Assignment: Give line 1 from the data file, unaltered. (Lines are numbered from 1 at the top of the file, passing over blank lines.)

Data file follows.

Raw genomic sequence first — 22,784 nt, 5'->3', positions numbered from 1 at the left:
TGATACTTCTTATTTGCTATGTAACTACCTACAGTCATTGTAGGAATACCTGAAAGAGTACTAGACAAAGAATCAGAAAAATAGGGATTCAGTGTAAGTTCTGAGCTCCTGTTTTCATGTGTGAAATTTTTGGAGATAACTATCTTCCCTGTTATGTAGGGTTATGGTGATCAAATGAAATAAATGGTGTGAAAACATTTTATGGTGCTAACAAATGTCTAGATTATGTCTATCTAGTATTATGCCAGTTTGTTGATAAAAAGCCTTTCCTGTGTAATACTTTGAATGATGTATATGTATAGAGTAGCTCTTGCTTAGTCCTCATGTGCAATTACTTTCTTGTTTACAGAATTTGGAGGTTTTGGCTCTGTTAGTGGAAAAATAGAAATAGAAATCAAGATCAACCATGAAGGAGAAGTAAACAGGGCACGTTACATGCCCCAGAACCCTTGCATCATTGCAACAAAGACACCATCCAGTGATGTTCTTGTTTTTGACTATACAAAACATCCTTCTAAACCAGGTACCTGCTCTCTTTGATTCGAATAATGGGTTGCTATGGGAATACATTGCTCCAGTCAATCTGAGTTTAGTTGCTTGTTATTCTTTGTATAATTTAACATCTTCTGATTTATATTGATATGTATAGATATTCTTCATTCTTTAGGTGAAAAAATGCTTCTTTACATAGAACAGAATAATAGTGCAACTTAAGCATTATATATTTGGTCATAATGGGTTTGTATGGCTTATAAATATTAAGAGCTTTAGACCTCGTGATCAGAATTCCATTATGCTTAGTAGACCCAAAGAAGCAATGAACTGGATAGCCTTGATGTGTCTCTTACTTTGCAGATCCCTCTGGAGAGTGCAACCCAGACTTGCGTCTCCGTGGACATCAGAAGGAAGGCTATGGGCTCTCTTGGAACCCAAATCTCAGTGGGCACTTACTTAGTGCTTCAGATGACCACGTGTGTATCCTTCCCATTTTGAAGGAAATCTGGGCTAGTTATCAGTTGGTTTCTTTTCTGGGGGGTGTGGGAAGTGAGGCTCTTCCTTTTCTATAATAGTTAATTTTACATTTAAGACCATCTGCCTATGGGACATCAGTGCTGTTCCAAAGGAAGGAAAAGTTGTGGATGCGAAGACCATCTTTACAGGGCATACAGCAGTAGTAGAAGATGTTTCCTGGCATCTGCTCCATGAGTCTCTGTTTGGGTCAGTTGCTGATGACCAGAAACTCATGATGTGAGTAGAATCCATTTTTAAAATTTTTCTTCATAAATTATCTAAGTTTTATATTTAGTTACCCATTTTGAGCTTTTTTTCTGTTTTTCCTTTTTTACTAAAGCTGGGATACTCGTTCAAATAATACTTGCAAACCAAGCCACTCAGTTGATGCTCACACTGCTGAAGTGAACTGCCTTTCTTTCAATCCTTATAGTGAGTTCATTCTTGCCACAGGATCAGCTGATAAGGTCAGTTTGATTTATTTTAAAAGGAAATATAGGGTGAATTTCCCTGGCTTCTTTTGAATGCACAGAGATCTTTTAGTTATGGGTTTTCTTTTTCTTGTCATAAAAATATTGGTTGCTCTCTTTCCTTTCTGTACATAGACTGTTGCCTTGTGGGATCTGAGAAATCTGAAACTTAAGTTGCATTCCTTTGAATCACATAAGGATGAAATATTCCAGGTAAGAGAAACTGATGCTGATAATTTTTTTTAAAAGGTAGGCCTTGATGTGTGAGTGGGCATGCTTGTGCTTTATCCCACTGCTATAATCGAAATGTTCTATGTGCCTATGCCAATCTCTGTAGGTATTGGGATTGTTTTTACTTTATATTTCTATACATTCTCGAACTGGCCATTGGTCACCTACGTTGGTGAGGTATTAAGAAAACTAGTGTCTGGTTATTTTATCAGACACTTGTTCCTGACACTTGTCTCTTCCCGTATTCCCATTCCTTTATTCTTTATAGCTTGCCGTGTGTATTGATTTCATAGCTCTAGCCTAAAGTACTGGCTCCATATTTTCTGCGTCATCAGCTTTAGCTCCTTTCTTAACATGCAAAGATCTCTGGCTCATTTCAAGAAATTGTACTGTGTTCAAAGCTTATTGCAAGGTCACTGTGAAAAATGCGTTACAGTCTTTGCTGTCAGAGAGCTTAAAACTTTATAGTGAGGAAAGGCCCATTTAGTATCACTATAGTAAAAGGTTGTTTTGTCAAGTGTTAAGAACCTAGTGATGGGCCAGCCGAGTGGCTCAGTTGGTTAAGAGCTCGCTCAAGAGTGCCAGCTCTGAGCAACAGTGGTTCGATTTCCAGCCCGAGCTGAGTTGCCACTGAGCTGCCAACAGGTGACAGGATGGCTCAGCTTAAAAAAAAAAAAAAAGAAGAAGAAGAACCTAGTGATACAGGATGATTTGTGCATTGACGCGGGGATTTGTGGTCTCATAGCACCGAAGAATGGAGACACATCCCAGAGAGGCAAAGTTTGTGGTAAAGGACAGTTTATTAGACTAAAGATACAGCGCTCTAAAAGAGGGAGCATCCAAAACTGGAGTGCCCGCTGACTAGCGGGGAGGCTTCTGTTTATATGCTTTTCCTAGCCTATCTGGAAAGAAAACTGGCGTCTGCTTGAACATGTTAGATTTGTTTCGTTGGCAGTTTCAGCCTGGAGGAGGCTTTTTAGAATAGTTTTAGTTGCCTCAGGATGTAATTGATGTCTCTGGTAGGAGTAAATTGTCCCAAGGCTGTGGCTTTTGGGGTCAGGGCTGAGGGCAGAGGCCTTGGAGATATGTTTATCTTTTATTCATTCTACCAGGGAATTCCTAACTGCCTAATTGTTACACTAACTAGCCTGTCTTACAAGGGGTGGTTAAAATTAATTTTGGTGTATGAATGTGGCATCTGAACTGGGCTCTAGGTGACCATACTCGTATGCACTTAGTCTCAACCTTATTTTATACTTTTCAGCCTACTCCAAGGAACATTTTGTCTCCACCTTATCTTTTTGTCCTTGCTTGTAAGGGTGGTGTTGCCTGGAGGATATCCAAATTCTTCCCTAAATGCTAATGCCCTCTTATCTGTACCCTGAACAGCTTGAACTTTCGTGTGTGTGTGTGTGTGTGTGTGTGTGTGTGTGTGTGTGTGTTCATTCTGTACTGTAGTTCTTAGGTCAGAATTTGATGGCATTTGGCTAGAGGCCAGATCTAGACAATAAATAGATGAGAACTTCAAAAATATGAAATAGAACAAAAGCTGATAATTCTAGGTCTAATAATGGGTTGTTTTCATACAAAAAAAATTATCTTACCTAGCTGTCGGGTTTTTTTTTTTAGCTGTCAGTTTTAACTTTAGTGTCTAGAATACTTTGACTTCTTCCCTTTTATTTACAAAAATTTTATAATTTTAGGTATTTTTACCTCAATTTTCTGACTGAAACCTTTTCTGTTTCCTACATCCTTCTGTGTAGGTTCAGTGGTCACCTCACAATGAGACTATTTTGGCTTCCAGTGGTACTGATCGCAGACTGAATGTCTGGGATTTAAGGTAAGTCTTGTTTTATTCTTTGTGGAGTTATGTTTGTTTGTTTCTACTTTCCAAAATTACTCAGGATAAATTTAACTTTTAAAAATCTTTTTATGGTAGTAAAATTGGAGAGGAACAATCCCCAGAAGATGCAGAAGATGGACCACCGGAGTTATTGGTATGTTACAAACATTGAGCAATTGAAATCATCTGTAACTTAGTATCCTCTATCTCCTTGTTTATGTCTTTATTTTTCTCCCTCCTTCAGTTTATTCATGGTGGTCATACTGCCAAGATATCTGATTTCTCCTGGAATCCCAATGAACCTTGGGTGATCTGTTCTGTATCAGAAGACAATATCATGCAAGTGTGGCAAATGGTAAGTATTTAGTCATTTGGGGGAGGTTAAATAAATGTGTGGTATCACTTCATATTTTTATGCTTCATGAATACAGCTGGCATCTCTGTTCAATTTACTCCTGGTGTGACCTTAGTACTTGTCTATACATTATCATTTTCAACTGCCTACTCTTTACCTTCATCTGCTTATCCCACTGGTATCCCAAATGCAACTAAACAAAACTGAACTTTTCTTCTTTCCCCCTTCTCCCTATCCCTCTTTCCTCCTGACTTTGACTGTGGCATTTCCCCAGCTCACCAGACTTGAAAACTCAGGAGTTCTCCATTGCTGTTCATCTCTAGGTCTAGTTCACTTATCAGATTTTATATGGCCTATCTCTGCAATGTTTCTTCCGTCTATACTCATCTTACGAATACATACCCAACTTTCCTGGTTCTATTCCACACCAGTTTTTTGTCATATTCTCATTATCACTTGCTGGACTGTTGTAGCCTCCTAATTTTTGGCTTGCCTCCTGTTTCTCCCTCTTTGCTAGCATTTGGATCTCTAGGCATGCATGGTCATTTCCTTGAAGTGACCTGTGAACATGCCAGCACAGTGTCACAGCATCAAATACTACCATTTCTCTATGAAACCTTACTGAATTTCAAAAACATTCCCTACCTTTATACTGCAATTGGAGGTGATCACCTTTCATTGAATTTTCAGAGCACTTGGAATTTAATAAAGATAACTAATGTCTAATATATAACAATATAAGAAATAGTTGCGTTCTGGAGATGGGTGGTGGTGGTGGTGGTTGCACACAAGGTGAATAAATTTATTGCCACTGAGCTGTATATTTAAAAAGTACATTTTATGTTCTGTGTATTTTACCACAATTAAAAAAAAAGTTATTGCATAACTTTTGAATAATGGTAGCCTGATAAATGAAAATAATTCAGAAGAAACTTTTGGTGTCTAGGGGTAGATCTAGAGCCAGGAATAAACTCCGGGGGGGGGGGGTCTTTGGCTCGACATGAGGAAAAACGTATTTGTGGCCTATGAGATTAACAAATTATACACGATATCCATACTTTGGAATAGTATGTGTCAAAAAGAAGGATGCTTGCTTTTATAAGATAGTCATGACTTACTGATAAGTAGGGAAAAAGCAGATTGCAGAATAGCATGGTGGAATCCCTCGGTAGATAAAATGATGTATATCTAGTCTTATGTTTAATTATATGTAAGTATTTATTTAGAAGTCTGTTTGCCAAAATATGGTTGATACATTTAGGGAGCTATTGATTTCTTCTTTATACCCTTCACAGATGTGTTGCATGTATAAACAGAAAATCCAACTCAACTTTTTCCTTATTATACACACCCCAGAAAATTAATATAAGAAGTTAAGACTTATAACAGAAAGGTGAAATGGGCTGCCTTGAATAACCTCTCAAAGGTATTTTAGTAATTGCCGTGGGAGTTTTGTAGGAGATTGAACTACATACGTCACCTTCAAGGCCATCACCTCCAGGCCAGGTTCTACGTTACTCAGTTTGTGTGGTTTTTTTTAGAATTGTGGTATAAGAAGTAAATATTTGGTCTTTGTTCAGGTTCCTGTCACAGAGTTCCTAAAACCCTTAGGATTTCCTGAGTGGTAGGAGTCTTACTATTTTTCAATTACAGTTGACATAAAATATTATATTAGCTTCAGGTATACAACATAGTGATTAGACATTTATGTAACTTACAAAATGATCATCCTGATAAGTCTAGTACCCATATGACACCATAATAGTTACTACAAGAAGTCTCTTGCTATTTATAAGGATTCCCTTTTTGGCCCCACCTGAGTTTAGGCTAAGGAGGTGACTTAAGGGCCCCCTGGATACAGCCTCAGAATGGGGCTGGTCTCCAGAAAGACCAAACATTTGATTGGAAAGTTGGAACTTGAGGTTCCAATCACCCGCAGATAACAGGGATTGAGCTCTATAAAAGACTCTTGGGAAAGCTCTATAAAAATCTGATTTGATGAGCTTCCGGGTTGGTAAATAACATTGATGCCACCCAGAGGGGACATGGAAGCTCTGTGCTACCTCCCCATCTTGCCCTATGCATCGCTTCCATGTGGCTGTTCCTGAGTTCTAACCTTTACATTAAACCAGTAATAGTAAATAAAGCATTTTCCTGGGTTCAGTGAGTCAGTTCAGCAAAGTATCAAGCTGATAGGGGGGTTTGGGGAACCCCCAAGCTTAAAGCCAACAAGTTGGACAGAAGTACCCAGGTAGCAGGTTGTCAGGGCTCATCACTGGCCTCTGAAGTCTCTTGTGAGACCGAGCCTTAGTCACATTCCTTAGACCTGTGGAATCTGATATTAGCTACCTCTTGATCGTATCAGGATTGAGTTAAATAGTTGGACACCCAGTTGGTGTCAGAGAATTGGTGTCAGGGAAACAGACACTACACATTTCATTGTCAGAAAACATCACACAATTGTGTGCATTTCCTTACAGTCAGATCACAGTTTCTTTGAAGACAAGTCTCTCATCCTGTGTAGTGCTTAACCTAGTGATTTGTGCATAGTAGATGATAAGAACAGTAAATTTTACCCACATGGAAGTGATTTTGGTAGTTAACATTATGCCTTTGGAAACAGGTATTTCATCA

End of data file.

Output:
Raw genomic sequence first — 22,784 nt, 5'->3', positions numbered from 1 at the left: